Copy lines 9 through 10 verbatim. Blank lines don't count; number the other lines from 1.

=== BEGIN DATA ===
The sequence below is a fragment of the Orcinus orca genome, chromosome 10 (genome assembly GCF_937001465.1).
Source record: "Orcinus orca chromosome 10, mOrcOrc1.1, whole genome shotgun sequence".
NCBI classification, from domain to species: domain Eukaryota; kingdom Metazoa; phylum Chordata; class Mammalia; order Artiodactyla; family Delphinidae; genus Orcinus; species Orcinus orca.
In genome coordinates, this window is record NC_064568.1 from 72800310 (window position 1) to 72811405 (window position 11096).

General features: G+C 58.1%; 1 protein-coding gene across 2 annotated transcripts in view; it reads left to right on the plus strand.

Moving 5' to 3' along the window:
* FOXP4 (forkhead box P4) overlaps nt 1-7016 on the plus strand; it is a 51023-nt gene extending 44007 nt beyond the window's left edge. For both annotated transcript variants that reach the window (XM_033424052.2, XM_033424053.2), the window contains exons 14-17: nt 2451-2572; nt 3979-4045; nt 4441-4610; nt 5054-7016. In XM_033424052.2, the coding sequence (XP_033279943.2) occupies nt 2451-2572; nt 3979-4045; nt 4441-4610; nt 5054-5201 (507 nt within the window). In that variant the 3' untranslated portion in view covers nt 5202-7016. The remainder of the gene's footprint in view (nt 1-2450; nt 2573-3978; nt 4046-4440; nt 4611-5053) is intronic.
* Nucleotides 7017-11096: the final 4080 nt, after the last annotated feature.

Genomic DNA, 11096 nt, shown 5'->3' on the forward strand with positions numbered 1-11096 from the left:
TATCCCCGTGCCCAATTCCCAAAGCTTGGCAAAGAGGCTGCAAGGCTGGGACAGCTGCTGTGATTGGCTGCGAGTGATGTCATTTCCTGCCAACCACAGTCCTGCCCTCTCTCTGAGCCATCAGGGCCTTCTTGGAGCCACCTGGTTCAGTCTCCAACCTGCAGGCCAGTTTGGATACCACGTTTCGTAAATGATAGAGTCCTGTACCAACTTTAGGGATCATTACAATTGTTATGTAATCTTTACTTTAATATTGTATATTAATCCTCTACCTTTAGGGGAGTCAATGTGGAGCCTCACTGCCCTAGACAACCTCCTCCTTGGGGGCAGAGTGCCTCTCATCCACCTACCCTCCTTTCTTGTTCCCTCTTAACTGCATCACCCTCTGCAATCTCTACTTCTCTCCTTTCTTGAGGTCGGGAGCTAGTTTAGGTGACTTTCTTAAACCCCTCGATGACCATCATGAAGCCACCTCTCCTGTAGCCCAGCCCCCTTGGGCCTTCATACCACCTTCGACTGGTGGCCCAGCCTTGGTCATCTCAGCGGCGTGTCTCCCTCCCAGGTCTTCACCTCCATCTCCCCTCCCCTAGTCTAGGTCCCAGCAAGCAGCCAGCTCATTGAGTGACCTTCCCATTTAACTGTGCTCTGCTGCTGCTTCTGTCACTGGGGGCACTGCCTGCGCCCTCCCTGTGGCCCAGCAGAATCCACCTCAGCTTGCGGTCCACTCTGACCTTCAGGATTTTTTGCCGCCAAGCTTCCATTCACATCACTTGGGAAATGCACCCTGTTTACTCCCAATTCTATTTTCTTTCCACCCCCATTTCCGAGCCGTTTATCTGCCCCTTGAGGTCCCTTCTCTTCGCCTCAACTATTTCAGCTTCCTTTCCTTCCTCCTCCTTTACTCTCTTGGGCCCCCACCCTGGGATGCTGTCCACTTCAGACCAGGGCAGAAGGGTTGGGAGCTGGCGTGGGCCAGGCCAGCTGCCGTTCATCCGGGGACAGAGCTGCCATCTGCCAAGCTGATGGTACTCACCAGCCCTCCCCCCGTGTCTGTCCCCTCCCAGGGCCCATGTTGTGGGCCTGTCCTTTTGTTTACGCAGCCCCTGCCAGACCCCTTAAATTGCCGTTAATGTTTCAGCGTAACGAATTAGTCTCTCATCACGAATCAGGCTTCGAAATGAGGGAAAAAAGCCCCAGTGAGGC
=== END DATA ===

Genomic DNA, 11096 nt, shown 5'->3' on the forward strand with positions numbered 1-11096 from the left:
TATCCCCGTGCCCAATTCCCAAAGCTTGGCAAAGAGGCTGCAAGGCTGGGACAGCTGCTGTGATTGGCTGCGAGTGATGTCATTTCCTGCCAACCACAGTCCTGCCCTCTCTCTGAGCCATCAGGGCCTTCTTGGAGCCACCTGGTTCAGTCTCCAACCTGCAGGCCAGTTTGGATACCACGTTTCGTAAATGATAGAGTCCTGTACCAACTTTAGGGATCATTACAATTGTTATGTAATCTTTACTTTAATATTGTATATTAATCCTCTACCTTTAGGGGAGTCAATGTGGAGCCTCACTGCCCTAGACAACCTCCTCCTTGGGGGCAGAGTGCCTCTCATCCACCTACCCTCCTTTCTTGTTCCCTCTTAACTGCATCACCCTCTGCAATCTCTACTTCTCTCCTTTCTTGAGGTCGGGAGCTAGTTTAGGTGACTTTCTTAAACCCCTCGATGACCATCATGAAGCCACCTCTCCTGTAGCCCAGCCCCCTTGGGCCTTCATACCACCTTCGACTGGTGGCCCAGCCTTGGTCATCTCAGCGGCGTGTCTCCCTCCCAGGTCTTCACCTCCATCTCCCCTCCCCTAGTCTAGGTCCCAGCAAGCAGCCAGCTCATTGAGTGACCTTCCCATTTAACTGTGCTCTGCTGCTGCTTCTGTCACTGGGGGCACTGCCTGCGCCCTCCCTGTGGCCCAGCAGAATCCACCTCAGCTTGCGGTCCACTCTGACCTTCAGGATTTTTTGCCGCCAAGCTTCCATTCACATCACTTGGGAAATGCACCCTGTTTACTCCCAATTCTATTTTCTTTCCACCCCCATTTCCGAGCCGTTTATCTGCCCCTTGAGGTCCCTTCTCTTCGCCTCAACTATTTCAGCTTCCTTTCCTTCCTCCTCCTTTACTCTCTTGGGCCCCCACCCTGGGATGCTGTCCACTTCAGACCAGGGCAGAAGGGTTGGGAGCTGGCGTGGGCCAGGCCAGCTGCCGTTCATCCGGGGACAGAGCTGCCATCTGCCAAGCTGATGGTACTCACCAGCCCTCCCCCCGTGTCTGTCCCCTCCCAGGGCCCATGTTGTGGGCCTGTCCTTTTGTTTACGCAGCCCCTGCCAGACCCCTTAAATTGCCGTTAATGTTTCAGCGTAACGAATTAGTCTCTCATCACGAATCAGGCTTCGAAATGAGGGAAAAAAGCCCCAGTGAGGC